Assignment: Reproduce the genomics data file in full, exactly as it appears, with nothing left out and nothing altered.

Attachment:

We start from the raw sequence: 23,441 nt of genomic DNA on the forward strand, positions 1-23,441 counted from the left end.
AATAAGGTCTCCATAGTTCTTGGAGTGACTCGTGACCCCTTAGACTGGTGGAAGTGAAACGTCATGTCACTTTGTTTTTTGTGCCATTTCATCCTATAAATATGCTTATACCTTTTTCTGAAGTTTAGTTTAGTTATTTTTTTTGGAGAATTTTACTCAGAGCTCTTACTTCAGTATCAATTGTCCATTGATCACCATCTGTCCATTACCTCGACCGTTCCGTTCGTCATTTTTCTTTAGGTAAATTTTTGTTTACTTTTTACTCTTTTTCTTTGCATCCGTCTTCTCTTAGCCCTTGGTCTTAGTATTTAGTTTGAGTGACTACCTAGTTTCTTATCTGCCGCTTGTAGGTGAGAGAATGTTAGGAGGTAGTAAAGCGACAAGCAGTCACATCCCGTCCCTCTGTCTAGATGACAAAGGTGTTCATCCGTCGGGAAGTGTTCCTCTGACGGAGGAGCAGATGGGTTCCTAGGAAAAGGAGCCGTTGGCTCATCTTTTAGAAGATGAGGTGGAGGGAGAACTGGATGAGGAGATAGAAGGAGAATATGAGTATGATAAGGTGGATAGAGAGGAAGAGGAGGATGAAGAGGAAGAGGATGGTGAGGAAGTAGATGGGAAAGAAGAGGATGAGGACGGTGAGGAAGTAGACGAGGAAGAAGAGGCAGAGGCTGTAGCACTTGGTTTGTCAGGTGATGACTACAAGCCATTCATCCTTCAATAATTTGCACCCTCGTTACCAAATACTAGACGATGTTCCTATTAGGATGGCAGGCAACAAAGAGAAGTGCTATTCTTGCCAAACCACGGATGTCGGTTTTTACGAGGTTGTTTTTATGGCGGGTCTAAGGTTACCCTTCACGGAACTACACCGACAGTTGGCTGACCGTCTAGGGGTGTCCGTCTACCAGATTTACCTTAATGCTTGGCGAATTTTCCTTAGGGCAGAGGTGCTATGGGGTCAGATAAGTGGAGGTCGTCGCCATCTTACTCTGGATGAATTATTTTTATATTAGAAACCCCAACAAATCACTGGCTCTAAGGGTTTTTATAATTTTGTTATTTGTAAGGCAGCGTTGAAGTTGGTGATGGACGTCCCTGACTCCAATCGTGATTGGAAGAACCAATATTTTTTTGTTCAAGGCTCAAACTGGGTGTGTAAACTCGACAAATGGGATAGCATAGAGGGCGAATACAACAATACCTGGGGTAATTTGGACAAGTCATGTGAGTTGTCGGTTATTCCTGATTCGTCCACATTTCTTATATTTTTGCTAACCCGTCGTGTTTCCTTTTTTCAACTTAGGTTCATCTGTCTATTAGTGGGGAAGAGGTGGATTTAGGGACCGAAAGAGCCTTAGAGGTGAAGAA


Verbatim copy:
We start from the raw sequence: 23,441 nt of genomic DNA on the forward strand, positions 1-23,441 counted from the left end.
AATAAGGTCTCCATAGTTCTTGGAGTGACTCGTGACCCCTTAGACTGGTGGAAGTGAAACGTCATGTCACTTTGTTTTTTGTGCCATTTCATCCTATAAATATGCTTATACCTTTTTCTGAAGTTTAGTTTAGTTATTTTTTTTGGAGAATTTTACTCAGAGCTCTTACTTCAGTATCAATTGTCCATTGATCACCATCTGTCCATTACCTCGACCGTTCCGTTCGTCATTTTTCTTTAGGTAAATTTTTGTTTACTTTTTACTCTTTTTCTTTGCATCCGTCTTCTCTTAGCCCTTGGTCTTAGTATTTAGTTTGAGTGACTACCTAGTTTCTTATCTGCCGCTTGTAGGTGAGAGAATGTTAGGAGGTAGTAAAGCGACAAGCAGTCACATCCCGTCCCTCTGTCTAGATGACAAAGGTGTTCATCCGTCGGGAAGTGTTCCTCTGACGGAGGAGCAGATGGGTTCCTAGGAAAAGGAGCCGTTGGCTCATCTTTTAGAAGATGAGGTGGAGGGAGAACTGGATGAGGAGATAGAAGGAGAATATGAGTATGATAAGGTGGATAGAGAGGAAGAGGAGGATGAAGAGGAAGAGGATGGTGAGGAAGTAGATGGGAAAGAAGAGGATGAGGACGGTGAGGAAGTAGACGAGGAAGAAGAGGCAGAGGCTGTAGCACTTGGTTTGTCAGGTGATGACTACAAGCCATTCATCCTTCAATAATTTGCACCCTCGTTACCAAATACTAGACGATGTTCCTATTAGGATGGCAGGCAACAAAGAGAAGTGCTATTCTTGCCAAACCACGGATGTCGGTTTTTACGAGGTTGTTTTTATGGCGGGTCTAAGGTTACCCTTCACGGAACTACACCGACAGTTGGCTGACCGTCTAGGGGTGTCCGTCTACCAGATTTACCTTAATGCTTGGCGAATTTTCCTTAGGGCAGAGGTGCTATGGGGTCAGATAAGTGGAGGTCGTCGCCATCTTACTCTGGATGAATTATTTTTATATTAGAAACCCCAACAAATCACTGGCTCTAAGGGTTTTTATAATTTTGTTATTTGTAAGGCAGCGTTGAAGTTGGTGATGGACGTCCCTGACTCCAATCGTGATTGGAAGAACCAATATTTTTTTGTTCAAGGCTCAAACTGGGTGTGTAAACTCGACAAATGGGATAGCATAGAGGGCGAATACAACAATACCTGGGGTAATTTGGACAAGTCATGTGAGTTGTCGGTTATTCCTGATTCGTCCACATTTCTTATATTTTTGCTAACCCGTCGTGTTTCCTTTTTTCAACTTAGGTTCATCTGTCTATTAGTGGGGAAGAGGTGGATTTAGGGACCGAAAGAGCCTTAGAGGTGAAGAA